Navy Lt. Barton Creed was a graduate of the United States Naval Academy, Annapolis, MD. After graduation he went to flight school and became an accomplished A-7E fighter/bomber pilot.
Lt. Creed was deployed to Vietnam in November 1970 and in short order would fly over 100 combat missions in his A-7E. On March 13, 1971, he was the lead pilot in a flight of A-7Es on a strike mission over Tchepone District of southern Savannakhat Province, Laos, along a road segment called 99B. The lengthy and complicated system of routes and roads known as the Ho Chi Minh Trail extended through Laos and Cambodia with many different roads and paths branching off of it into South Vietnam. This mission was to seek and destroy anything moving along these routes.
The Forward Air Controller (FAC) with the flight spotted movement on the trail and directed the attack. Lt. Creed went in and dropped his bombs on the targets. He then volunteered to do a strafing run on a truck still moving down the road. He went in and let loose with his guns and as he was pulling out of the strafing run his A-7E was struck in the mid-section by hostile ground fire.
Creed had to eject. The FAC saw his chute open and was soon able to establish radio communication with Creed on the ground. Creed told the FAC that he had broken an arm and one of his legs and he was losing consciousness. Shortly, the FAC heard Creed saying, “Pick me up! Pick me up, now! They’re here.”
Twenty seconds later Creed’s radio beeper went silent. Those were the last words heard from Creed. As the FAC continued his search for Creed he himself took intense enemy ground fire and his co-pilot was injured and they had to clear out of the area leaving Creed on the ground.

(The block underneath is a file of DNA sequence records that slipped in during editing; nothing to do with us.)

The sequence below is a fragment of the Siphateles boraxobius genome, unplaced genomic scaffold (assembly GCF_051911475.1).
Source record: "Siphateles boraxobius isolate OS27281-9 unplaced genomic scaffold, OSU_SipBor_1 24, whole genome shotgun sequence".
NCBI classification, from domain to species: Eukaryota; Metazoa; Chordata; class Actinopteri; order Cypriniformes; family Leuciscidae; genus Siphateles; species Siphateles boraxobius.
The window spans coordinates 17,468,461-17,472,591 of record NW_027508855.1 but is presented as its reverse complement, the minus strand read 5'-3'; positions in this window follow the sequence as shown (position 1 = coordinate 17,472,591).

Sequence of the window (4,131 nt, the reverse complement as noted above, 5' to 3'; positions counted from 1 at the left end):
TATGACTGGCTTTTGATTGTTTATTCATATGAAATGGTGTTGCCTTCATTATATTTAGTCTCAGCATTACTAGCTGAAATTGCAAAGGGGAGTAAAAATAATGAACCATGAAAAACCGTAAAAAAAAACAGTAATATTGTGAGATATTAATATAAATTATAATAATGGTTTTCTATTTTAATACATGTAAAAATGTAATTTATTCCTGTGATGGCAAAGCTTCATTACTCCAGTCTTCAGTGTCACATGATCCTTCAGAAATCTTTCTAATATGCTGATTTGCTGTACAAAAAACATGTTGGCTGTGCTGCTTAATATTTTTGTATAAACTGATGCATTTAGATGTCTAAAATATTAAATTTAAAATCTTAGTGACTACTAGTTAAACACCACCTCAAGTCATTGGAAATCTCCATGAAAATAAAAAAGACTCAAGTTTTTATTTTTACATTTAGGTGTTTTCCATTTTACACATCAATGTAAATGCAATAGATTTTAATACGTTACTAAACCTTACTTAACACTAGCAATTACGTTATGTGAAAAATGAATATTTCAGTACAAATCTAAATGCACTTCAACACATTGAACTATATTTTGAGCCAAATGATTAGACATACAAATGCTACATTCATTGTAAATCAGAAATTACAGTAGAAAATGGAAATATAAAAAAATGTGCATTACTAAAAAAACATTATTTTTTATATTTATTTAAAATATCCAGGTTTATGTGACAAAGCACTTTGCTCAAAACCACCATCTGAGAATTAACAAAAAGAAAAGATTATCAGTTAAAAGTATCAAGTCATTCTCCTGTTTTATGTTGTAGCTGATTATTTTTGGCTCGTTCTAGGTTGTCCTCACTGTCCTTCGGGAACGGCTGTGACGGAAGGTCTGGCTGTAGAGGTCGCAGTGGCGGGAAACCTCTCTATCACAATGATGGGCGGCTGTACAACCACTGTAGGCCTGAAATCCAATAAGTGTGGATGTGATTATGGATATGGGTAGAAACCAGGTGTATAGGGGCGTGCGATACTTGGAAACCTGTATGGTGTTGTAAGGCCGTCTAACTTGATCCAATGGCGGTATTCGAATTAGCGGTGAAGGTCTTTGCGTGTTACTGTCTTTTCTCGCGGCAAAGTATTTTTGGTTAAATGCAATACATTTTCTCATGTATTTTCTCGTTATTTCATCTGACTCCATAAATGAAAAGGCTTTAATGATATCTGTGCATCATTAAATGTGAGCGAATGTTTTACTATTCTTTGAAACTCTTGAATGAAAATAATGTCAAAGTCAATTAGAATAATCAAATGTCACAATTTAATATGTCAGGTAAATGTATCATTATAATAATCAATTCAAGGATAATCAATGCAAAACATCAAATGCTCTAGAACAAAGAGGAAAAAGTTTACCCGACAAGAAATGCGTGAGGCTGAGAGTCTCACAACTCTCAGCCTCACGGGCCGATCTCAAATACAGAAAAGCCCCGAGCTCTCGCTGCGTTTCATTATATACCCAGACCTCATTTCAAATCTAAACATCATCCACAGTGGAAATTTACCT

Four subsequent Search and Rescue (SAR) flights were launched soon after. One of the SAR flights noticed that Creed’s chute had been moved to another location. This was a common trick the NVA used to try to lure the SARs into another trap. The SAR attempts to recover Creed all failed and it was assumed that Creed had been captured.
Creed was 25 years old when he was shot down over Laos in March 1971. His wife, Susan, was 24 and they had two children, Judith, 5, Scott, 4. When the POW lists came out just before the end of the war, Susan Creed’s hopes, as well as those of the US Navy, were dashed as his name was not on the lists. Creed remains on the MIA lists to this day.
Creed was raised to Lt. Cmdr posthumously. His wife remarried. Their two children grew up and also served: Judith served in the United States Navy and Scott became a Marine. One of Creed’s grandchildren attends the United States Naval Academy.
Lt. Cmdr. Creed was awarded the Distinguished Flying Cross, a Bronze Star, the Air Medal and the Purple Heart.
The Veterans Site wishes to extend its deepest respect for the service and sacrifice that Lt. Cmdr. Barton Creed made in service to this country. We honor his, “outstanding courage, airmanship and total devotion to duty that reflect[ed] great credit upon himself…in keeping with the highest traditions of the Navy,” as his Distinguished Flying Cross citation states. We also want to say to his wife, Susan, and their children, Judith and Scott, that we will never forget him. We keep them, and all our Gold Star Families, in our deepest thoughts and prayers.Whizzco